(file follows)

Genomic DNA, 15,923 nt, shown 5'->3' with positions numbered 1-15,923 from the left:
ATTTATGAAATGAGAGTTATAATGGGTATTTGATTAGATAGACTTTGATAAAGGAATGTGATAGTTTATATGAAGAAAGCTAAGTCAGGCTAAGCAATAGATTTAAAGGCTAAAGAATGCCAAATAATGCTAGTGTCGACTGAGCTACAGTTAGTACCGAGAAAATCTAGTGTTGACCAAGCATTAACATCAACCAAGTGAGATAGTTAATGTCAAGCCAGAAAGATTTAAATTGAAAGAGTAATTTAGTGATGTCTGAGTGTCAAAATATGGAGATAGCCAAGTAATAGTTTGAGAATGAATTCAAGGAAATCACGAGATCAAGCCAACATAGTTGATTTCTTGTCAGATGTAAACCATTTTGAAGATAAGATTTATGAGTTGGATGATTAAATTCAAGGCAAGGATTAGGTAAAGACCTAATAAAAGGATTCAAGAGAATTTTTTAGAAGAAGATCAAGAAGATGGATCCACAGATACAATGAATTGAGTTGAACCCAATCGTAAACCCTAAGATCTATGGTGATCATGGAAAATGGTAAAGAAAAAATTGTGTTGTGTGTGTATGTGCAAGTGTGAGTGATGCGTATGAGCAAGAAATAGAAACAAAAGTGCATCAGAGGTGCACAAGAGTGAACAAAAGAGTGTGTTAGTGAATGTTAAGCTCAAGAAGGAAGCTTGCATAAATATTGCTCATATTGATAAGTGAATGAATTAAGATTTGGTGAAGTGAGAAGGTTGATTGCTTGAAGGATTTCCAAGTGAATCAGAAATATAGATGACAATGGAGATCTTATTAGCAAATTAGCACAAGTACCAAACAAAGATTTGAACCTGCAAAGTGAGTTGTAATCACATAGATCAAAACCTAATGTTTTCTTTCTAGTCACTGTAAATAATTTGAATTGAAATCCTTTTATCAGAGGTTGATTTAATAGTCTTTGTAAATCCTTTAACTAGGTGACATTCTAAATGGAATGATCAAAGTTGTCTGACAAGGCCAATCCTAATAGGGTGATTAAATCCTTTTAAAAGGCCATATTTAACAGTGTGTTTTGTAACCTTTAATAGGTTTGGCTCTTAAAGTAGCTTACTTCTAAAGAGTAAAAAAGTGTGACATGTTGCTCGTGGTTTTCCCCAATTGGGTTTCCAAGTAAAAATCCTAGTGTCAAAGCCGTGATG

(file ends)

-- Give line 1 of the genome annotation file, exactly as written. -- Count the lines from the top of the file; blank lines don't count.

Genomic DNA, 15,923 nt, shown 5'->3' with positions numbered 1-15,923 from the left: